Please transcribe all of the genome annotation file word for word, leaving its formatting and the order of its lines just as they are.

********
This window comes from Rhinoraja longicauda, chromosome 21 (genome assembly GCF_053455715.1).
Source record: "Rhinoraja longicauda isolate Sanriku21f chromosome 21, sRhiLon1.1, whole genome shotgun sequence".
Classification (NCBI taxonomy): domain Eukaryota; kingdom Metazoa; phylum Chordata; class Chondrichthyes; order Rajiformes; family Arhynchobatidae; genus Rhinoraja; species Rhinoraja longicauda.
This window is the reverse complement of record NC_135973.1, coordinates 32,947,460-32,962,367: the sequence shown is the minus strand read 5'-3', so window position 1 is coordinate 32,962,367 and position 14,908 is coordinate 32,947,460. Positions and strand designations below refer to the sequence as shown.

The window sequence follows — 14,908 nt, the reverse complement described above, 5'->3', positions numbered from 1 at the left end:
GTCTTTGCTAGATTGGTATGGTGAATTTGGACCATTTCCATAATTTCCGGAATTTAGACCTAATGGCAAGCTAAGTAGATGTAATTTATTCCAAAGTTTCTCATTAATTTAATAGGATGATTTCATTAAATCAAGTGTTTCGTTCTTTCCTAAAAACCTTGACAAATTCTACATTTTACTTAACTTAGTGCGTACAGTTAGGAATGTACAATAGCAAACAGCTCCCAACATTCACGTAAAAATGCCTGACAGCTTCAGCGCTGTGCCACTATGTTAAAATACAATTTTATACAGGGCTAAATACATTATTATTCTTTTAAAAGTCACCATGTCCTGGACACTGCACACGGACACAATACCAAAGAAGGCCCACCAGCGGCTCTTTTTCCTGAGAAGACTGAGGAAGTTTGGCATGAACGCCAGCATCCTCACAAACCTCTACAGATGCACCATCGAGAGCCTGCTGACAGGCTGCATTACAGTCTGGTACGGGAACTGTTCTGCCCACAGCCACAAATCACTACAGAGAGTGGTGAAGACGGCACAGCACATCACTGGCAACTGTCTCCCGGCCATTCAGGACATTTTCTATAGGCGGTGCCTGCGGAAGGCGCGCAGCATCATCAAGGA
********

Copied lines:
This window comes from Rhinoraja longicauda, chromosome 21 (genome assembly GCF_053455715.1).
Source record: "Rhinoraja longicauda isolate Sanriku21f chromosome 21, sRhiLon1.1, whole genome shotgun sequence".
Classification (NCBI taxonomy): domain Eukaryota; kingdom Metazoa; phylum Chordata; class Chondrichthyes; order Rajiformes; family Arhynchobatidae; genus Rhinoraja; species Rhinoraja longicauda.
This window is the reverse complement of record NC_135973.1, coordinates 32,947,460-32,962,367: the sequence shown is the minus strand read 5'-3', so window position 1 is coordinate 32,962,367 and position 14,908 is coordinate 32,947,460. Positions and strand designations below refer to the sequence as shown.

The window sequence follows — 14,908 nt, the reverse complement described above, 5'->3', positions numbered from 1 at the left end:
GTCTTTGCTAGATTGGTATGGTGAATTTGGACCATTTCCATAATTTCCGGAATTTAGACCTAATGGCAAGCTAAGTAGATGTAATTTATTCCAAAGTTTCTCATTAATTTAATAGGATGATTTCATTAAATCAAGTGTTTCGTTCTTTCCTAAAAACCTTGACAAATTCTACATTTTACTTAACTTAGTGCGTACAGTTAGGAATGTACAATAGCAAACAGCTCCCAACATTCACGTAAAAATGCCTGACAGCTTCAGCGCTGTGCCACTATGTTAAAATACAATTTTATACAGGGCTAAATACATTATTATTCTTTTAAAAGTCACCATGTCCTGGACACTGCACACGGACACAATACCAAAGAAGGCCCACCAGCGGCTCTTTTTCCTGAGAAGACTGAGGAAGTTTGGCATGAACGCCAGCATCCTCACAAACCTCTACAGATGCACCATCGAGAGCCTGCTGACAGGCTGCATTACAGTCTGGTACGGGAACTGTTCTGCCCACAGCCACAAATCACTACAGAGAGTGGTGAAGACGGCACAGCACATCACTGGCAACTGTCTCCCGGCCATTCAGGACATTTTCTATAGGCGGTGCCTGCGGAAGGCGCGCAGCATCATCAAGGA